“When we started our business, we wanted to do our best to build hype, and in the digital age, especially four years ago, ecommerce brands were just really starting to become popular … and people were getting used to shopping online,” Blumstein said.
The giveaway, which began two months prior to the launch, was focused around one of the few male accessories — a high-quality collar stay that helps to keep shirt collars stiff and in place.
People entered the giveaway by liking or following the company on social media and would then give their email address to be sent the free collar stay.
“I think we ordered somewhere close to 10,000 collar stays,” Blumstein said. “They were gone in about two days. They went so fast, and this was weeks before we even launched.”
Because of that giveaway, Twillory built up a nice email list, as well as some brand buzz, before the company had even officially launched.
“There's no question about it, the core of our first customers came from that giveaway, and it was a great way to launch; we loved it so much. We repeated it again a year, and then a year and a half, after we launched the business,” he said.
It helped them get off the ground in an affordable and innovative way, he added, and the thousands of email addresses were great to start off with — but maybe not to grow with.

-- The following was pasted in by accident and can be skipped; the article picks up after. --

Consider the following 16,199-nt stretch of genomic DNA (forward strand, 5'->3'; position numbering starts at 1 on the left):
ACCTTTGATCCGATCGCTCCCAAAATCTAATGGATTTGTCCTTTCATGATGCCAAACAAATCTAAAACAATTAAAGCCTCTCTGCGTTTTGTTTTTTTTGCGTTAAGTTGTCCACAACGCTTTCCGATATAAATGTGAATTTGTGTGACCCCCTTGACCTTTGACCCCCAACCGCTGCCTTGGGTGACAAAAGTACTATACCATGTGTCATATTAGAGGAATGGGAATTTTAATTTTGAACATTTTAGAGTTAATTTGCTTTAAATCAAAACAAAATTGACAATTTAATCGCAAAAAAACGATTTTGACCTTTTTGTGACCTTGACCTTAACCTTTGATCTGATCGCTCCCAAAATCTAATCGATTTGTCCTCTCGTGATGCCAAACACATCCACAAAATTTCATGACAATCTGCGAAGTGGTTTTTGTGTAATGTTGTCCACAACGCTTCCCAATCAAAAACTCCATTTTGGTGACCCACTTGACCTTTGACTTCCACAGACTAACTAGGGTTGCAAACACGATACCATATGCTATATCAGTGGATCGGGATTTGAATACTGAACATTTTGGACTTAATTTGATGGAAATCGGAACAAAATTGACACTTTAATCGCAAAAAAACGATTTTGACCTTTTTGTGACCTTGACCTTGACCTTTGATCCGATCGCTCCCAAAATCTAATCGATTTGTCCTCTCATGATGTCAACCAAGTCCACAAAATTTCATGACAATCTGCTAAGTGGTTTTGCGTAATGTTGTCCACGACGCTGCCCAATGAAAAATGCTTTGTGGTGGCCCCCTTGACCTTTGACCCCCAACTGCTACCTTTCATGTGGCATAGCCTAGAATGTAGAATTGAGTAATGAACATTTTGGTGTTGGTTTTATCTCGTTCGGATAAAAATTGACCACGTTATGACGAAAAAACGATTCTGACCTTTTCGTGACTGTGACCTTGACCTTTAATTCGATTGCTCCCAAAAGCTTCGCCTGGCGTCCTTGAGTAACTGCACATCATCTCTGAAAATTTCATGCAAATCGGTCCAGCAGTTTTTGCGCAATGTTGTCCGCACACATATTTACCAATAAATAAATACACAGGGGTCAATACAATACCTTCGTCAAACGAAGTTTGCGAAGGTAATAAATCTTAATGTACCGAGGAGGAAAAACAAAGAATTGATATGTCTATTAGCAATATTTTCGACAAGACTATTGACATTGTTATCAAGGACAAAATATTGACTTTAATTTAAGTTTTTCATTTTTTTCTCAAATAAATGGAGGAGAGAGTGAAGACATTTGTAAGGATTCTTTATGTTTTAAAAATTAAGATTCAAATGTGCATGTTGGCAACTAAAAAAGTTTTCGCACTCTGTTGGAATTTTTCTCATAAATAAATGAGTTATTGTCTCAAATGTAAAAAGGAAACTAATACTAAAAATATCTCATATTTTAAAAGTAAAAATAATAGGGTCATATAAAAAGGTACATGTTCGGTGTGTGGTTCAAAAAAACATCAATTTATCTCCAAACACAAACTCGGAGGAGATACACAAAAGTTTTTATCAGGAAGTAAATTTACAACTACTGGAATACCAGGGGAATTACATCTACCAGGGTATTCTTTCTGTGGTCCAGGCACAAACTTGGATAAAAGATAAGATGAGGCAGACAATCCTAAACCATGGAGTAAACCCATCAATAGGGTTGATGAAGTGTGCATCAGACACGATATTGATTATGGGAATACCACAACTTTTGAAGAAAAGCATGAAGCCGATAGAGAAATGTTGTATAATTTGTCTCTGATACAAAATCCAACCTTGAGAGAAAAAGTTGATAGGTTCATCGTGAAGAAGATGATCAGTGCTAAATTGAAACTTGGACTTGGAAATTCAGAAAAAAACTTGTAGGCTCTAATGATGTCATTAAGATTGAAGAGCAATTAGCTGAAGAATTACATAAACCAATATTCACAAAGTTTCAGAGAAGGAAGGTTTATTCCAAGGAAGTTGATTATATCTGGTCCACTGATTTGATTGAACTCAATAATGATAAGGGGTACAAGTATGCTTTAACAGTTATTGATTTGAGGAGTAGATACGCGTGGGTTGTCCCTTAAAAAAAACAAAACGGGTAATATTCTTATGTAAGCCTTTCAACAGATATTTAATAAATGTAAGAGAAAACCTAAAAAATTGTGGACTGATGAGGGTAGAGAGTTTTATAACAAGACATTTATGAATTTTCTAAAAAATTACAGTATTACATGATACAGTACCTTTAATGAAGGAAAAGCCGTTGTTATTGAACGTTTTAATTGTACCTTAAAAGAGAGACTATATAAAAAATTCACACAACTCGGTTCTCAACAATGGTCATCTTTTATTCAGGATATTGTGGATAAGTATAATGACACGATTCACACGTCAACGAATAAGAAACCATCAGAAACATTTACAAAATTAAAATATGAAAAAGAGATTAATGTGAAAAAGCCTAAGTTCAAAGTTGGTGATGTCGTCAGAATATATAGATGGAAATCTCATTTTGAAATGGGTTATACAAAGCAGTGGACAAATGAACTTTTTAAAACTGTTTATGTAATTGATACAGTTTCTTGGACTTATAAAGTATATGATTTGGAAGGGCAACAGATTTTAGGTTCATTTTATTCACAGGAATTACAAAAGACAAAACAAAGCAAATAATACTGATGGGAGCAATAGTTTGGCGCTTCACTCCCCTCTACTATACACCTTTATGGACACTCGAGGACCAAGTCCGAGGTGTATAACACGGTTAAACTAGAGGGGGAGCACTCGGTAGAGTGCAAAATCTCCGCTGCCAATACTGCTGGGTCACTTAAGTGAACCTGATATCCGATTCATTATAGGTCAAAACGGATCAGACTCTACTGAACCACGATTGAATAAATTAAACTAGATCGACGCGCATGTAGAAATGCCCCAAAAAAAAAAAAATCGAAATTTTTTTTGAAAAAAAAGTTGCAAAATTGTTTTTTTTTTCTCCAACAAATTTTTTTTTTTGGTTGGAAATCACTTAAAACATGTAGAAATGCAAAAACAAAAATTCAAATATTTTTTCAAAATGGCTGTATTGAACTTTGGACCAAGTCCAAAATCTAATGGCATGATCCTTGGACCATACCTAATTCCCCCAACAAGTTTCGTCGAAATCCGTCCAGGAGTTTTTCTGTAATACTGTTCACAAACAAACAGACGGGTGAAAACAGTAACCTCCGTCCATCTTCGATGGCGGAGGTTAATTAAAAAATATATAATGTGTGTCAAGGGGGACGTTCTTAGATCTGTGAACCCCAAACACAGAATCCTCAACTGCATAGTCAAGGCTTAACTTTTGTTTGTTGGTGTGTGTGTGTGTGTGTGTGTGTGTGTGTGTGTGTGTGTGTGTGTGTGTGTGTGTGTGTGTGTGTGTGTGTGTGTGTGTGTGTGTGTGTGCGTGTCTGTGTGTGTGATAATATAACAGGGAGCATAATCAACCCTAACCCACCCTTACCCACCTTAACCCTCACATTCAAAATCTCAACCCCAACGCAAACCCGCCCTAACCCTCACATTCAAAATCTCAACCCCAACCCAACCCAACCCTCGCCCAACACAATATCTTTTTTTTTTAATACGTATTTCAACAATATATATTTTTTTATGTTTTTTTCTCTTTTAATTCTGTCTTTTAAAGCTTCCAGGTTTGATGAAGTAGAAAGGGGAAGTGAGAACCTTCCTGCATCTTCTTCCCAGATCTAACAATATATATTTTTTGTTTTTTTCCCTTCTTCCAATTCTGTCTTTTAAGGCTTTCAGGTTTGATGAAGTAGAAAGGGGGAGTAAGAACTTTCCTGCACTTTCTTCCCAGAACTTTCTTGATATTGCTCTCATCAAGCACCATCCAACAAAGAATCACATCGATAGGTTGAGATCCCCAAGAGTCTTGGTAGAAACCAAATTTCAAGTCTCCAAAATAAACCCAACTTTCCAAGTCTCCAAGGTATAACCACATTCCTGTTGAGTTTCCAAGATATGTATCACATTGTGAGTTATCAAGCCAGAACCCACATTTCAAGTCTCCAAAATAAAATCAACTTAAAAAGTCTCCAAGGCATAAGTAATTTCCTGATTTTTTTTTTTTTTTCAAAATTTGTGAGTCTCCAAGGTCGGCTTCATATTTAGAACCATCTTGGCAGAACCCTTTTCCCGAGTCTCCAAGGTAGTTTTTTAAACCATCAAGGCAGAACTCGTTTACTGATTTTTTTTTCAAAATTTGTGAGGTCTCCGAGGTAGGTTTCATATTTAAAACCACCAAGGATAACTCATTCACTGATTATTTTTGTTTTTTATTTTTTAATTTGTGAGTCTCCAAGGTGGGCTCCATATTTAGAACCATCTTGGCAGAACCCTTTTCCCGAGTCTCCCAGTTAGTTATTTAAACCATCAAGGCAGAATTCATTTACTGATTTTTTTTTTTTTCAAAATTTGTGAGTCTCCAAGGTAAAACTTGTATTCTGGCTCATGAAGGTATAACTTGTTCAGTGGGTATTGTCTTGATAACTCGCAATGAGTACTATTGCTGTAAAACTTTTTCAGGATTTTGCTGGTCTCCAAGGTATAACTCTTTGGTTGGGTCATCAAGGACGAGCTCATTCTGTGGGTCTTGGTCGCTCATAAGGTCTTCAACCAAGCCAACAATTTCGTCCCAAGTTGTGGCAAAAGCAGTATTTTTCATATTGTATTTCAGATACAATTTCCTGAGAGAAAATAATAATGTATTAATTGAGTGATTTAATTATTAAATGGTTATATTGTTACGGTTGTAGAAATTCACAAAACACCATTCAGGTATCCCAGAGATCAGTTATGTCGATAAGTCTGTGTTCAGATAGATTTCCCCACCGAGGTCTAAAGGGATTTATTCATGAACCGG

“As the brand grew, however, the question arose that maybe all of those names were actually holding the email program back,” he said.
Step #2. Find the right email service provider
Initially, Blumstein and his team chose an email service provider that was easy to batch-and-blast but lacked customer service and personalization aspects, which they eventually realized they needed.
“When we launched, we didn't have that much time to really focus on email. We signed up with one of the basic companies,” he said.
Product emails were sent one to three times a week, and open and clickthrough rates held steady for the industry average, which the team initially didn’t see anything wrong with. As the business continued to grow, however, they realized they weren’t maximizing email’s potential. They had to become more data-driven.
“After we built our email list, we had a hard time really fine-tuning it. [Our original vendors] weren't very helpful. So we knew we had to find another solution, and we started looking around,” he said. “One of the key differences was the fact that there were real people behind it who you could talk to. I have personal numbers from the employees there, and they've been extremely helpful.”